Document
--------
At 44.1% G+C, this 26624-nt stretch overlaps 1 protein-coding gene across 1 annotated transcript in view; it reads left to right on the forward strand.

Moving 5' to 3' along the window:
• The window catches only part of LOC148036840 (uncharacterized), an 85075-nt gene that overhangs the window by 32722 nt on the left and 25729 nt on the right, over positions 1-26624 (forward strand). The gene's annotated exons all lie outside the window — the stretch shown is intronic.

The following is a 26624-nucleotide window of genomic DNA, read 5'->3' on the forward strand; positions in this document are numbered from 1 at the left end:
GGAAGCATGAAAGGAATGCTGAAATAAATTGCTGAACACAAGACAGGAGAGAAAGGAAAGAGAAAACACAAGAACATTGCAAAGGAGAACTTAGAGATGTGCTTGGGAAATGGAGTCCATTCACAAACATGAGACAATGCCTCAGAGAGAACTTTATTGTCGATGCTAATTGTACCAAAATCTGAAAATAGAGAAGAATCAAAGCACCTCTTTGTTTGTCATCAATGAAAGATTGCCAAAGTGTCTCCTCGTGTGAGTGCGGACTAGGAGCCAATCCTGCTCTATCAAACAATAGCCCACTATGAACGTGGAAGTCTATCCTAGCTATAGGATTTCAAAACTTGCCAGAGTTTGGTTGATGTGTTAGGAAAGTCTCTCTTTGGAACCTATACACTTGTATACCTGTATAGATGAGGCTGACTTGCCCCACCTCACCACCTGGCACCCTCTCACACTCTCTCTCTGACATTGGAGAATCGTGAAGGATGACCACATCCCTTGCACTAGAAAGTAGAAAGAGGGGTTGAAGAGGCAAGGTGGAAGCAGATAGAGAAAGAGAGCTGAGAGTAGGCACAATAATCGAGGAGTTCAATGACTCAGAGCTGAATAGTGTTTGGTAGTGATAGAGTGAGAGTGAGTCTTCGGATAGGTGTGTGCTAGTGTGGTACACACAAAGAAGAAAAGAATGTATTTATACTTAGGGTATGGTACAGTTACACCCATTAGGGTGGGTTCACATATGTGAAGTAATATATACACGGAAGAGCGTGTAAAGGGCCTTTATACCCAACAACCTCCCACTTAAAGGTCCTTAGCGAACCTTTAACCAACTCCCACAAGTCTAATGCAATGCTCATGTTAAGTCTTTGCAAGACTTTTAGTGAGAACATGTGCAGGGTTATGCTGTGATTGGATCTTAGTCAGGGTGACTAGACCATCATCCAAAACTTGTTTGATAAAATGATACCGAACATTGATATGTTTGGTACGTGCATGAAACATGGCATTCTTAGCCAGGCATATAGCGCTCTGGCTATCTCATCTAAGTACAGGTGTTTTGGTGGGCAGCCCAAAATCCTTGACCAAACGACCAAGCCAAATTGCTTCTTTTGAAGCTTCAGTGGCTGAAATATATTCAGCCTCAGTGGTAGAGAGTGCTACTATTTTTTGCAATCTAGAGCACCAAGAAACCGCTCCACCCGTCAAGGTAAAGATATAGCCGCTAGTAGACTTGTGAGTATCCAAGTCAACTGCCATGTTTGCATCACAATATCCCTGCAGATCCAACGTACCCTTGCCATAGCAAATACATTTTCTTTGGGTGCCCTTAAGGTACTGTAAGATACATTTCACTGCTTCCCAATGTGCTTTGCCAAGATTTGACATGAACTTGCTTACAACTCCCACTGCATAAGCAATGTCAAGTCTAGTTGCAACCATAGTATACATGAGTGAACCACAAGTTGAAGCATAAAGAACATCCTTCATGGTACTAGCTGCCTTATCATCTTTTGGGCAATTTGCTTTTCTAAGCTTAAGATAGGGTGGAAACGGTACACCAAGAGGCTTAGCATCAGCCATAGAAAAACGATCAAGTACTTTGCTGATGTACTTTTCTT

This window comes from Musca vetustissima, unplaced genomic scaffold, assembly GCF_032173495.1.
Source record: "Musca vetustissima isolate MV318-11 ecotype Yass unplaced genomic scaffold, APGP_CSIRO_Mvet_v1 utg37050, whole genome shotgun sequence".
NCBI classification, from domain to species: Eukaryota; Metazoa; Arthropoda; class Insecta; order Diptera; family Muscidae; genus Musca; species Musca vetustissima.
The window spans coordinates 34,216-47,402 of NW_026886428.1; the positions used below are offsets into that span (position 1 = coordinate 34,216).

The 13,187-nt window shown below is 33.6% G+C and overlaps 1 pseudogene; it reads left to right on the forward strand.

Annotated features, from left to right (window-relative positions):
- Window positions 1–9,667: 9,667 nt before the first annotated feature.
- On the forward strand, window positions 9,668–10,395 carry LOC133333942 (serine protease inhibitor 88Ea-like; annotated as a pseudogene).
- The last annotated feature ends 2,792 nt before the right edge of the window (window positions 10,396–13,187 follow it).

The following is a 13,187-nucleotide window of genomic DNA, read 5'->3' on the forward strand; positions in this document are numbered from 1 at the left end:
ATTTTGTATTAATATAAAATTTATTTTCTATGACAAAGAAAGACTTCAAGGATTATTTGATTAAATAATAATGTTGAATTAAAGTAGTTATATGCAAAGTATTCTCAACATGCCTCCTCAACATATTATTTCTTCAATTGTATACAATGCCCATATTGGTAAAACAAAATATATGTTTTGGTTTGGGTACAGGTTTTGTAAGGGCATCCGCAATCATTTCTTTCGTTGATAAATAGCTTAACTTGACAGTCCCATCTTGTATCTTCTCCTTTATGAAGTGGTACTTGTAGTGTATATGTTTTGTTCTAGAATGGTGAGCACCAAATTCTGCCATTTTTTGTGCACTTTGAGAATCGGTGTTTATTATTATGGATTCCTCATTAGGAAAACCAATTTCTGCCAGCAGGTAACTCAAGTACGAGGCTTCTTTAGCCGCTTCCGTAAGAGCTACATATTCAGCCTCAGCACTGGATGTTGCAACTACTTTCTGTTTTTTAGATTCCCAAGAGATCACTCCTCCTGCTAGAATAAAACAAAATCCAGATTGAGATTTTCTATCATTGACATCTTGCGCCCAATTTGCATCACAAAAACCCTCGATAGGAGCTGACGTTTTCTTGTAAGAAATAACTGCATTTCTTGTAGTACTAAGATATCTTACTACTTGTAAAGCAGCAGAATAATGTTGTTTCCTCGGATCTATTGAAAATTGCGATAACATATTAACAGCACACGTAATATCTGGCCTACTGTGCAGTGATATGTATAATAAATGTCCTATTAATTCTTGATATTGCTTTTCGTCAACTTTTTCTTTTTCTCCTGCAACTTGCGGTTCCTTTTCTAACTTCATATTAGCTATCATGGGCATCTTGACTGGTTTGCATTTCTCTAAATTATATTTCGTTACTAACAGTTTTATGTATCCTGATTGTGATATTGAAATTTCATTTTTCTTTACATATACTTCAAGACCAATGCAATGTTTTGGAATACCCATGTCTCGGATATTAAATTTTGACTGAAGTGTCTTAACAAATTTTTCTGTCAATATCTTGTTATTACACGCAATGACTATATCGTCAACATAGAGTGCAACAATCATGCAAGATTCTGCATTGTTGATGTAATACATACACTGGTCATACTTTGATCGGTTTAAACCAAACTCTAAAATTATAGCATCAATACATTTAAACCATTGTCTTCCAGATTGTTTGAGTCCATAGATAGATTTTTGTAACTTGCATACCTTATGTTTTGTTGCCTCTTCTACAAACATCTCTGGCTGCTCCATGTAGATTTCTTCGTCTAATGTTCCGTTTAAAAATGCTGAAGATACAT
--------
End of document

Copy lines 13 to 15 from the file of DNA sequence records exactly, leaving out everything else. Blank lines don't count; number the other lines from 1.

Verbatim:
- On the forward strand, window positions 9,668–10,395 carry LOC133333942 (serine protease inhibitor 88Ea-like; annotated as a pseudogene).
- The last annotated feature ends 2,792 nt before the right edge of the window (window positions 10,396–13,187 follow it).

The following is a 13,187-nucleotide window of genomic DNA, read 5'->3' on the forward strand; positions in this document are numbered from 1 at the left end: